It's not that you should go around constantly touching your toes, you should just "have the ability" to do so. This is because of what the Toe Touch represents in terms of mobility, stability, and movement (the movement "pattern").

To do it your hips, lower spine and upper spine, and the "core" that wraps around and connects them should all be working together properly. In other words your brain should "pattern" the muscles properly to allow the movement to happen optimally. We should see hip flexion -> thoracic flexion -> lumbar flexion. We should also see a posterior weight shift, whic to me is the biggest "issue" with the Toe Touch. What often happens is the posterior weight shift doesn't happen, so if you keep going, you'll fall. To prevent you from falling, you contract the hamstrings. They're not "tight" they're just working!

Keep your weight on your heels and legs straight, then try and move your knees forward, slowly. Eventually, regardless of how hard you try to stop it, you'll feel your toes pinch the ground and calves tighten up. It's the same thing, really. If your brain doesn't do this, then you'll fall. In Toe Touch, if you don't posterior weight shift, your weight stays forward. The hamstrings need to "save" you.

The main issue we have is, the Toe Touch just get's butchered.... "I can't touch my toes and my hamstrings feel tight therefore I can't touch my toes because my hamstrings are short" is generally what people think or imply. The Toe Touch is NOT a hamstring length test.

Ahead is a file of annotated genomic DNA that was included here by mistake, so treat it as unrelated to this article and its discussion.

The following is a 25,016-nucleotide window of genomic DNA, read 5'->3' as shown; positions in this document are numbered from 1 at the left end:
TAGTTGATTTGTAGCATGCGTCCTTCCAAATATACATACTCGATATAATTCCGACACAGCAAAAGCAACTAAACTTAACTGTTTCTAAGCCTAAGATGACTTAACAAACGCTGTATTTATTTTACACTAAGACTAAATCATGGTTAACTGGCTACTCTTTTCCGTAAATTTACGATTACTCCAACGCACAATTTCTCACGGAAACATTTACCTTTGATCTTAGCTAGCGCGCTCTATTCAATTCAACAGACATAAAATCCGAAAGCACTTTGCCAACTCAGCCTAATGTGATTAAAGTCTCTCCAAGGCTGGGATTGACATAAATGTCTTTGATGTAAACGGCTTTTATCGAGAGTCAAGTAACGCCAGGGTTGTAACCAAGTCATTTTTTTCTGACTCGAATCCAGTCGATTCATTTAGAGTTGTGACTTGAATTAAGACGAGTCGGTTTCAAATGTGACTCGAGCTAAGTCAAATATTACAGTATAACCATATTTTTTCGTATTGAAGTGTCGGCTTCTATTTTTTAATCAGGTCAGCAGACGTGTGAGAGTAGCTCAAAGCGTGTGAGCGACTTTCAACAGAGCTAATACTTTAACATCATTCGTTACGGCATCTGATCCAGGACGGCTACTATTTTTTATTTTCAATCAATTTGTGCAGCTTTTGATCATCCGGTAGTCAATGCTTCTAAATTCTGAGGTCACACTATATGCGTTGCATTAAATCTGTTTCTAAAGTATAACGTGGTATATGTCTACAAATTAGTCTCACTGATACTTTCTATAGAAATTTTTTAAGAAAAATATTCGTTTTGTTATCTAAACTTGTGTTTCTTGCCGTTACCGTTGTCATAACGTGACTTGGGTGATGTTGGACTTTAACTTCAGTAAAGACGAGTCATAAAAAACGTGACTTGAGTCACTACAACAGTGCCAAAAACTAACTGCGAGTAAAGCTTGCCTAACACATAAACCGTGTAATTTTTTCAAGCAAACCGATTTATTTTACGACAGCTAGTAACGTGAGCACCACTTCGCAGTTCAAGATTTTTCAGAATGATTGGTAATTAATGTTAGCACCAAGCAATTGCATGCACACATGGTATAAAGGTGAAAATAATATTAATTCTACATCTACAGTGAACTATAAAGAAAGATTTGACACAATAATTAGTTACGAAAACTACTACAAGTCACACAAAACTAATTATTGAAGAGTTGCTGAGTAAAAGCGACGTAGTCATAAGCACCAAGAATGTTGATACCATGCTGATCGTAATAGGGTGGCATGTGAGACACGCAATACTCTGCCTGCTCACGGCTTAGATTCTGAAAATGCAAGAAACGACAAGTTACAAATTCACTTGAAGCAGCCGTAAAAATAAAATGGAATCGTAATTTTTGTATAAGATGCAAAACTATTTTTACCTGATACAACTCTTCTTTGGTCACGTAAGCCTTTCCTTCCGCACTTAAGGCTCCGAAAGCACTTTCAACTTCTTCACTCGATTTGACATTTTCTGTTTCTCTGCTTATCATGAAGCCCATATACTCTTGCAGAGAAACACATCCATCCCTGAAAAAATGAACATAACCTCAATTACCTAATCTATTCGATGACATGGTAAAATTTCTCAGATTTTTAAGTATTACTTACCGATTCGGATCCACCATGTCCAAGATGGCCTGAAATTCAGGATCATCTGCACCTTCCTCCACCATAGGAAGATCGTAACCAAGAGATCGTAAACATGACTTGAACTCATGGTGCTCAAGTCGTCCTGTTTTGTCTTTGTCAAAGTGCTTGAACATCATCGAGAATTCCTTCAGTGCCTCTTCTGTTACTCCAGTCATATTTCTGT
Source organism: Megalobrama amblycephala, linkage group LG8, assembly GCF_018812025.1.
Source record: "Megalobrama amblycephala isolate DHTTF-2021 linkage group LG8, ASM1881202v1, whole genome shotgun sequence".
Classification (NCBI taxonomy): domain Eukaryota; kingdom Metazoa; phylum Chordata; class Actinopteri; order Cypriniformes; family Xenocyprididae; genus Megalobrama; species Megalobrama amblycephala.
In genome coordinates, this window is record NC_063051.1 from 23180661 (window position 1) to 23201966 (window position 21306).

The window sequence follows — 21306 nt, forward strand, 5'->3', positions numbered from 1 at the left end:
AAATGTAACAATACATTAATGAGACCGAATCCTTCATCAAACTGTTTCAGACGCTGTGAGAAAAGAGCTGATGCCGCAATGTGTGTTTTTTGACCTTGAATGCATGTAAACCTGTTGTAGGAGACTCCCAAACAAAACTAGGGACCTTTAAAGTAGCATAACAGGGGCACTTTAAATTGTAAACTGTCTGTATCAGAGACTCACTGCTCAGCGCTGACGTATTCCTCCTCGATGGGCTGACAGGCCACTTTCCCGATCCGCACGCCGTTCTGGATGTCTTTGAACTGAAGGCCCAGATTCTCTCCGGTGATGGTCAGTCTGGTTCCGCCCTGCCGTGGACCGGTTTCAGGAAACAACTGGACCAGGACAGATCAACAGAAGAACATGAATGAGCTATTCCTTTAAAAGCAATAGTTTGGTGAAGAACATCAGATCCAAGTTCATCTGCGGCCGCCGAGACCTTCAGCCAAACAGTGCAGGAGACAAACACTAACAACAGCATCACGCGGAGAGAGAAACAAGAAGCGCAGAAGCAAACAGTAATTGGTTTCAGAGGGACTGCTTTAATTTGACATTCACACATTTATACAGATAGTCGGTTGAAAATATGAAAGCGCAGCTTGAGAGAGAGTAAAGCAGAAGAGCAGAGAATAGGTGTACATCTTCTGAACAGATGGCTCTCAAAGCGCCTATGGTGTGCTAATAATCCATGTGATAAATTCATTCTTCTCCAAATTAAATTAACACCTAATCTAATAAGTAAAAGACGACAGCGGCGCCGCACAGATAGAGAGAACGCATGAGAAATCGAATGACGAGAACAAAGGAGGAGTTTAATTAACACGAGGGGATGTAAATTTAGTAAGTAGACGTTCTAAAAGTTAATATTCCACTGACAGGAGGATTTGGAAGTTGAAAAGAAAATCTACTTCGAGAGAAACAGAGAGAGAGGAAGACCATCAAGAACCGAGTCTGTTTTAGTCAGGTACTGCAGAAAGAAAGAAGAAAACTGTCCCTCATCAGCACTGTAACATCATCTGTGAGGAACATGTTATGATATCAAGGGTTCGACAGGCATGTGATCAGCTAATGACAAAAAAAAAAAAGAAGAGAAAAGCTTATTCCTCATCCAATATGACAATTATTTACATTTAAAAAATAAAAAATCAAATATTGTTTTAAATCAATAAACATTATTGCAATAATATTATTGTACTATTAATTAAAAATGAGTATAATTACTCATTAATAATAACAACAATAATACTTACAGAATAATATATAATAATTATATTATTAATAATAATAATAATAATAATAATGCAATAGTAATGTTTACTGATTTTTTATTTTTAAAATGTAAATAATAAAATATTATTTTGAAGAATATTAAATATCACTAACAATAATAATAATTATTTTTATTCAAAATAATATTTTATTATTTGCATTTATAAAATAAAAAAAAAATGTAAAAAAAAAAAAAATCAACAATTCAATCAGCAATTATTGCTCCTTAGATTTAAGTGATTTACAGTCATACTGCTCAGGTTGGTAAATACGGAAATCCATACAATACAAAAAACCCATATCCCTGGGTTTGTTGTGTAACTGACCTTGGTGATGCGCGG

Here's a good blog post by Tony Gentilcore talking about it,

http://www.tonygentilcore.com/blog/do-y ... hamstrings" onclick="window.open(this.href);return false;

The Toe touch can seem contradictory because, to do it properly, we need to flex the lumbar spine. However, this is really an over reaction to the war against flexion. Again you should have the ability to flex, you just probably shouldn't train to flex the lumbar spine. Charlie Weingroff calls this the "Core Pendulum Theory", and explains it here.

http://charlieweingroff.com/2010/10/a-q ... um-theory/" onclick="window.open(this.href);return false;

So, to shorten this whole thing for the OP - I disagree that you can't touch your toes because of tight hamstrings.

KPj